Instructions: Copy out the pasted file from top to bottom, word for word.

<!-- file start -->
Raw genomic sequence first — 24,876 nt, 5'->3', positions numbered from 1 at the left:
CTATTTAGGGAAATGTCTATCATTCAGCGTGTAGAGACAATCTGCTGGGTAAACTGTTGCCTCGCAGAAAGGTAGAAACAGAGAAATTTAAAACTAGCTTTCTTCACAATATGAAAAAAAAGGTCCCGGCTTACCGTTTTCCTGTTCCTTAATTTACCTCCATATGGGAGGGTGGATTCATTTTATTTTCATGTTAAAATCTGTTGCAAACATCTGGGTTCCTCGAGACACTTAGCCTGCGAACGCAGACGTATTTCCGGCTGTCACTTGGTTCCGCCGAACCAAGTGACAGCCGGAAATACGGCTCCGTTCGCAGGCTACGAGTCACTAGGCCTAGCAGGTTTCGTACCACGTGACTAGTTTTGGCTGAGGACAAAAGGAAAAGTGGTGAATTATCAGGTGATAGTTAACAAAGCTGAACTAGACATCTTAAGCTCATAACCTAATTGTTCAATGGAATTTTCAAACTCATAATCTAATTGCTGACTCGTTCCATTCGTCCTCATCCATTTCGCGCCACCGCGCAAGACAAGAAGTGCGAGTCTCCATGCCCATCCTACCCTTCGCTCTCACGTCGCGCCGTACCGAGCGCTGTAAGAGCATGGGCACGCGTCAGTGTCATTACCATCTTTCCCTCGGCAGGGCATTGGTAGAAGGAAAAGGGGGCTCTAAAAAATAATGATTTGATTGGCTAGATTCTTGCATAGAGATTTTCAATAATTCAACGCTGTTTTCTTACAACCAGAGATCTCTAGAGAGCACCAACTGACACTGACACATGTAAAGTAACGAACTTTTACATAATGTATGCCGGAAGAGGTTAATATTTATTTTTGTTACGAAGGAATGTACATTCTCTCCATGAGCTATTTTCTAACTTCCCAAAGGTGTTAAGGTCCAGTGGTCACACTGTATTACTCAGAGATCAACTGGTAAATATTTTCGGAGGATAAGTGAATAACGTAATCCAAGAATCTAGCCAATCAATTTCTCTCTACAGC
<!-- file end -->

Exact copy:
Raw genomic sequence first — 24,876 nt, 5'->3', positions numbered from 1 at the left:
CTATTTAGGGAAATGTCTATCATTCAGCGTGTAGAGACAATCTGCTGGGTAAACTGTTGCCTCGCAGAAAGGTAGAAACAGAGAAATTTAAAACTAGCTTTCTTCACAATATGAAAAAAAAGGTCCCGGCTTACCGTTTTCCTGTTCCTTAATTTACCTCCATATGGGAGGGTGGATTCATTTTATTTTCATGTTAAAATCTGTTGCAAACATCTGGGTTCCTCGAGACACTTAGCCTGCGAACGCAGACGTATTTCCGGCTGTCACTTGGTTCCGCCGAACCAAGTGACAGCCGGAAATACGGCTCCGTTCGCAGGCTACGAGTCACTAGGCCTAGCAGGTTTCGTACCACGTGACTAGTTTTGGCTGAGGACAAAAGGAAAAGTGGTGAATTATCAGGTGATAGTTAACAAAGCTGAACTAGACATCTTAAGCTCATAACCTAATTGTTCAATGGAATTTTCAAACTCATAATCTAATTGCTGACTCGTTCCATTCGTCCTCATCCATTTCGCGCCACCGCGCAAGACAAGAAGTGCGAGTCTCCATGCCCATCCTACCCTTCGCTCTCACGTCGCGCCGTACCGAGCGCTGTAAGAGCATGGGCACGCGTCAGTGTCATTACCATCTTTCCCTCGGCAGGGCATTGGTAGAAGGAAAAGGGGGCTCTAAAAAATAATGATTTGATTGGCTAGATTCTTGCATAGAGATTTTCAATAATTCAACGCTGTTTTCTTACAACCAGAGATCTCTAGAGAGCACCAACTGACACTGACACATGTAAAGTAACGAACTTTTACATAATGTATGCCGGAAGAGGTTAATATTTATTTTTGTTACGAAGGAATGTACATTCTCTCCATGAGCTATTTTCTAACTTCCCAAAGGTGTTAAGGTCCAGTGGTCACACTGTATTACTCAGAGATCAACTGGTAAATATTTTCGGAGGATAAGTGAATAACGTAATCCAAGAATCTAGCCAATCAATTTCTCTCTACAGC